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Delivered before breakfast, The Economist Morning Briefing tells you what’s on the global agenda in the coming day, what to look out for in business, finance and politics and, most importantly, what to make of it. Please subscribe to The Economist for full access to print, digital and audio editions, including the full Economist Morning Briefing: https://www.economist.com/briefingoffer Digital subscribers to The Economist should log in at https://briefing.economist.com for access to the full ...
 
The Economist unlocks American politics, tackling a new theme each week and digging into the data, ideas, and history shaping the country at this dramatic moment. John Prideaux, The Economist's US editor, hosts with Charlotte Howard, New York bureau chief, and Washington correspondent Jon Fasman. Correspondents from across the US and the rest of the world plus expert guests - politicians, pollsters, professors - join the in-depth reporting and discussion every Friday.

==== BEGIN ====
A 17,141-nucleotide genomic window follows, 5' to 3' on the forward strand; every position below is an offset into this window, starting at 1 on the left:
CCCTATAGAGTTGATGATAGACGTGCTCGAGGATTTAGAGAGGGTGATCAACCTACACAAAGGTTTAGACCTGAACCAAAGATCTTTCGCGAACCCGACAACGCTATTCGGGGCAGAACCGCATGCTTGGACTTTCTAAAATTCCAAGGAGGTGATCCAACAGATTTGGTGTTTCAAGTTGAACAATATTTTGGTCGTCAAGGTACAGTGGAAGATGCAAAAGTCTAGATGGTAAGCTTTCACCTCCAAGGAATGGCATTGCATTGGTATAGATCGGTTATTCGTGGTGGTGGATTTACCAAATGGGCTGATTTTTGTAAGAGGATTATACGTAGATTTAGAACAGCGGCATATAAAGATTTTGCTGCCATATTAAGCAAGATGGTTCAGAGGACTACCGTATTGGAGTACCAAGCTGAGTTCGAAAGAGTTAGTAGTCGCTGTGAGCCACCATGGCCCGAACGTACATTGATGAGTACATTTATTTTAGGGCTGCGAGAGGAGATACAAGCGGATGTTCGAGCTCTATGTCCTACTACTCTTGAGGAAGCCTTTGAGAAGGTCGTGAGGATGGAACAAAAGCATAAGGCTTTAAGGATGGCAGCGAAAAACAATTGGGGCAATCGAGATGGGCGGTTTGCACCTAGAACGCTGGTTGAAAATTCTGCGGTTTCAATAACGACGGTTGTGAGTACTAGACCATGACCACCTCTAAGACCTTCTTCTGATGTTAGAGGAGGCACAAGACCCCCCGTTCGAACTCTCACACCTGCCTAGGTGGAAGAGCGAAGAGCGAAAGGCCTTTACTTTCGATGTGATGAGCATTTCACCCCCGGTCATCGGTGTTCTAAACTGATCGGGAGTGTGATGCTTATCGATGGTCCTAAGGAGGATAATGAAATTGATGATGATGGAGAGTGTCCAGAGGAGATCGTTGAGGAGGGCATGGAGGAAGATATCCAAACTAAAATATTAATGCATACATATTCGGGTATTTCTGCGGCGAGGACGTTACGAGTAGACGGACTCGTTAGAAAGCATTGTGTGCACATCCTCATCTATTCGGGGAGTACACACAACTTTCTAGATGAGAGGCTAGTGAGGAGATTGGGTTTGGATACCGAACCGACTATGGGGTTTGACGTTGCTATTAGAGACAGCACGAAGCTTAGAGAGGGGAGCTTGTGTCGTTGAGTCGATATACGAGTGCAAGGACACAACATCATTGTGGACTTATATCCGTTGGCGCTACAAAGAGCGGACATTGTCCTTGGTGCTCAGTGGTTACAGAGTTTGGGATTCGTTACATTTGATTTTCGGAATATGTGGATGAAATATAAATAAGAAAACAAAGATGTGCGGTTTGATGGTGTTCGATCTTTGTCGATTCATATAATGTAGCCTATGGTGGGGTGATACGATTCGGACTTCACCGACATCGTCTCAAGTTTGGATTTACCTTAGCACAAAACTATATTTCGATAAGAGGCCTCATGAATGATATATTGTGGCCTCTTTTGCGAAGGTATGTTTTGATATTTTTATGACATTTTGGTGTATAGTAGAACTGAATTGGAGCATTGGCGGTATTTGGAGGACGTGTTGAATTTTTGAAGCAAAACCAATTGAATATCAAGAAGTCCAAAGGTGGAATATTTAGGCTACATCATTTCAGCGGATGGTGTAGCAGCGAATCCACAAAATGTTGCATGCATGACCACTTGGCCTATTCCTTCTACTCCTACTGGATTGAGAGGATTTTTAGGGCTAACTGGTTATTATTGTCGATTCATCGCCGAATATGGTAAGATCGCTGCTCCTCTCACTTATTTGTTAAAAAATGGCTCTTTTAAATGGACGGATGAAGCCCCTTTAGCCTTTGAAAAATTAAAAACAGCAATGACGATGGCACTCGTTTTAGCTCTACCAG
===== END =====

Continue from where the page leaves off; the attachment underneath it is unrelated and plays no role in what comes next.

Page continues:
Join neuroscientist, philosopher, and best-selling author Sam Harris as he explores important and controversial questions about the human mind, society, and current events. Sam Harris is the author of five New York Times bestsellers. His books include The End of Faith, Letter to a Christian Nation, The Moral Landscape, Free Will, Lying, Waking Up, and Islam and the Future of Tolerance (with Maajid Nawaz). The End of Faith won the 2005 PEN Award for Nonfiction. His writing and public lectures ...